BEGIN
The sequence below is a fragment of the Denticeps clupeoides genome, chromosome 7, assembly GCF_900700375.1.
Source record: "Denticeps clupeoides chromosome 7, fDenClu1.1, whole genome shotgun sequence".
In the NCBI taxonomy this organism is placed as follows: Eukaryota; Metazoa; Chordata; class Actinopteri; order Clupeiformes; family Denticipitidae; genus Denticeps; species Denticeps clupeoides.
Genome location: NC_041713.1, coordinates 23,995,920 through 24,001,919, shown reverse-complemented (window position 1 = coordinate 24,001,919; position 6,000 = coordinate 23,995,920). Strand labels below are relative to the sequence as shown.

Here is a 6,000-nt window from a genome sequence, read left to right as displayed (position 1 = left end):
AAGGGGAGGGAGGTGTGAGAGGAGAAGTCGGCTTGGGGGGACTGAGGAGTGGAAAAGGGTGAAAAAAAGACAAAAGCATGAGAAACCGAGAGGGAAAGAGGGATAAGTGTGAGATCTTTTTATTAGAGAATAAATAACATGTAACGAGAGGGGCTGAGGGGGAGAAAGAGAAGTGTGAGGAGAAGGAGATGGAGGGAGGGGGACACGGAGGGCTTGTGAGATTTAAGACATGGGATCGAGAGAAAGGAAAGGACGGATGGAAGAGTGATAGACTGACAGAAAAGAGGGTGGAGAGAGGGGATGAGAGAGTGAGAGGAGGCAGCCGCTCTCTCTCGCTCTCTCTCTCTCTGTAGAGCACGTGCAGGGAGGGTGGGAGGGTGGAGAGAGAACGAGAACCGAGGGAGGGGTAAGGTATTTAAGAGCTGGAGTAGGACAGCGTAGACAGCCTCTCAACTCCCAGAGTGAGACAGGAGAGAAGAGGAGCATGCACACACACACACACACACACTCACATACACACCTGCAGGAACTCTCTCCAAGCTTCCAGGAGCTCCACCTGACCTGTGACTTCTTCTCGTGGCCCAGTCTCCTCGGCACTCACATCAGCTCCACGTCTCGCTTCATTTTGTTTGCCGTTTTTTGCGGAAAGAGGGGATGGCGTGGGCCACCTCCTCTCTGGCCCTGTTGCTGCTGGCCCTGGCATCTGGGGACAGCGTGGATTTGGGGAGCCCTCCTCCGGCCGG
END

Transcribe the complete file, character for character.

The sequence below is a fragment of the Denticeps clupeoides genome, chromosome 7, assembly GCF_900700375.1.
Source record: "Denticeps clupeoides chromosome 7, fDenClu1.1, whole genome shotgun sequence".
In the NCBI taxonomy this organism is placed as follows: Eukaryota; Metazoa; Chordata; class Actinopteri; order Clupeiformes; family Denticipitidae; genus Denticeps; species Denticeps clupeoides.
Genome location: NC_041713.1, coordinates 23,995,920 through 24,001,919, shown reverse-complemented (window position 1 = coordinate 24,001,919; position 6,000 = coordinate 23,995,920). Strand labels below are relative to the sequence as shown.

Here is a 6,000-nt window from a genome sequence, read left to right as displayed (position 1 = left end):
AAGGGGAGGGAGGTGTGAGAGGAGAAGTCGGCTTGGGGGGACTGAGGAGTGGAAAAGGGTGAAAAAAAGACAAAAGCATGAGAAACCGAGAGGGAAAGAGGGATAAGTGTGAGATCTTTTTATTAGAGAATAAATAACATGTAACGAGAGGGGCTGAGGGGGAGAAAGAGAAGTGTGAGGAGAAGGAGATGGAGGGAGGGGGACACGGAGGGCTTGTGAGATTTAAGACATGGGATCGAGAGAAAGGAAAGGACGGATGGAAGAGTGATAGACTGACAGAAAAGAGGGTGGAGAGAGGGGATGAGAGAGTGAGAGGAGGCAGCCGCTCTCTCTCGCTCTCTCTCTCTCTGTAGAGCACGTGCAGGGAGGGTGGGAGGGTGGAGAGAGAACGAGAACCGAGGGAGGGGTAAGGTATTTAAGAGCTGGAGTAGGACAGCGTAGACAGCCTCTCAACTCCCAGAGTGAGACAGGAGAGAAGAGGAGCATGCACACACACACACACACACACTCACATACACACCTGCAGGAACTCTCTCCAAGCTTCCAGGAGCTCCACCTGACCTGTGACTTCTTCTCGTGGCCCAGTCTCCTCGGCACTCACATCAGCTCCACGTCTCGCTTCATTTTGTTTGCCGTTTTTTGCGGAAAGAGGGGATGGCGTGGGCCACCTCCTCTCTGGCCCTGTTGCTGCTGGCCCTGGCATCTGGGGACAGCGTGGATTTGGGGAGCCCTCCTCCGGCCGG